Budget seeks to reduce non-recycled plastics but resists call for levy on coffee cups.
The government is to introduce a new tax on plastic packaging as it seeks to ramp up efforts to tackle the scourge of litter and waste from single-use plastics, it was confirmed in the budget.
Food and drink companies will be taxed on plastic packaging that does not include at least 30% recycled content, in a drive to reduce dependence on “virgin plastics” that are difficult or impossible to recycle, such as black food trays and plastic straws.
But the new tax – subject to consultation – is not due to come into force until April 2022. It will cover plastics produced in the UK as well as those that have been imported.
The chancellor also announced a £10m fund to stamp out fly-tipping, joking that the shadow chancellor, John McDonnell’s recent skirmish with a pile of rubbish near his home showed how dangerous it can be.
Also unveiled was a further fund of £20m to tackle plastics and boost recycling; £10m for research and development and £10m to help fund innovative approaches to reducing litter, such as electronic smartbins.
The new measures come a year after the BBC’s Blue Planet 2 TV series forced the issue of plastic waste up the political agenda and just weeks before the Department for Environment, Food and Rural Affairs releases its long-awaited resources and waste strategy.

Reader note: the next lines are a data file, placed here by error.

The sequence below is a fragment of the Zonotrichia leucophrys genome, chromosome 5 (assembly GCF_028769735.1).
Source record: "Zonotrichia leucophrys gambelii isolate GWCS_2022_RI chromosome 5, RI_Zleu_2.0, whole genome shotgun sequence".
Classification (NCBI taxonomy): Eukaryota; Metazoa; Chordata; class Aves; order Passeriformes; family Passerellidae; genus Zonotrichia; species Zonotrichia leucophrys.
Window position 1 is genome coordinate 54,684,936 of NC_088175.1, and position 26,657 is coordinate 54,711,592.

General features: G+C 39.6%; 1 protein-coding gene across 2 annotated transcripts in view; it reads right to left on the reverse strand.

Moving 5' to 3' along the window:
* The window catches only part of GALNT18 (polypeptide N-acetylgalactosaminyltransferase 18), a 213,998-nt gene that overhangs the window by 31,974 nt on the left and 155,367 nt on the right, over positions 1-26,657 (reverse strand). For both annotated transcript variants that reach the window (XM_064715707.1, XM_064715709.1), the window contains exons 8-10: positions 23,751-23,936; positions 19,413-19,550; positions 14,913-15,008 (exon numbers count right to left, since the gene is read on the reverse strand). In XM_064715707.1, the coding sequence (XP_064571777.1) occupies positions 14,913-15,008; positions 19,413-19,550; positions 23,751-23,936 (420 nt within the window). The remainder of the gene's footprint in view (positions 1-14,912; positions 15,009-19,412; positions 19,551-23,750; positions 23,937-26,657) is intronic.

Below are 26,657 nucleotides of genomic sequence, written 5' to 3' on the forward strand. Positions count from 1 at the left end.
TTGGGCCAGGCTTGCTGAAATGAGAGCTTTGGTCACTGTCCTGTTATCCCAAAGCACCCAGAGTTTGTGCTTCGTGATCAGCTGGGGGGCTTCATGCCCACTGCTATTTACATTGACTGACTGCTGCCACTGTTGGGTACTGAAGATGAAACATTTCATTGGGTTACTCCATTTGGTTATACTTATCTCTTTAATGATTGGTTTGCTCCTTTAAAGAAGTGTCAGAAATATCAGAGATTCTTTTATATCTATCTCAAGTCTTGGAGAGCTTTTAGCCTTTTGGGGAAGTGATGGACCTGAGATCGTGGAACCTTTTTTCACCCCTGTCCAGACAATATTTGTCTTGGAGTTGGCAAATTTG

However, in his budget speech the chancellor rowed back from a mandatory “latte levy” – a charge on disposable coffee cups to discourage their use – despite mounting concerns over the massive scale of wastage. It is estimated that about 2.5bn disposable coffee cups are used in the UK each year. Although poly-coated paper cups are technically recyclable, few facilities are capable of doing so. This means that most end up in landfill, creating about 25,000 tonnes of waste each year.
In January, MPs on the environmental audit committee called for a standard 25p to be charged on top of the price of all hot drinks bought in single-use cups. But Philip Hammond told MPs he believed this would not deliver “a decisive shift” in consumer behaviour. The government would return to the issue if the industry fails to deliver sufficient progress.
Ministers are understood to have been concerned about the negative impact of a latte levy on high streets, further deterring shoppers when retailers are already struggling.
Greenpeace’s UK executive director, John Sauven, said: “We’re currently in the middle of a plastics pollution crisis and yet the chancellor failed to take even small steps towards stemming the flow of single-use plastics by choosing not to introduce a tax on disposable coffee cups and ignoring calls for a tax on brand new plastic.”
But welcoming the broader package, David Palmer-Jones, the chief executive of Suez recycling and recovery, said: “We are pleased to see that the chancellor is not taking a piecemeal, straw-by-straw approach, but will consult on a more holistic tax, which seeks to drive a circular economy in recycled materials.”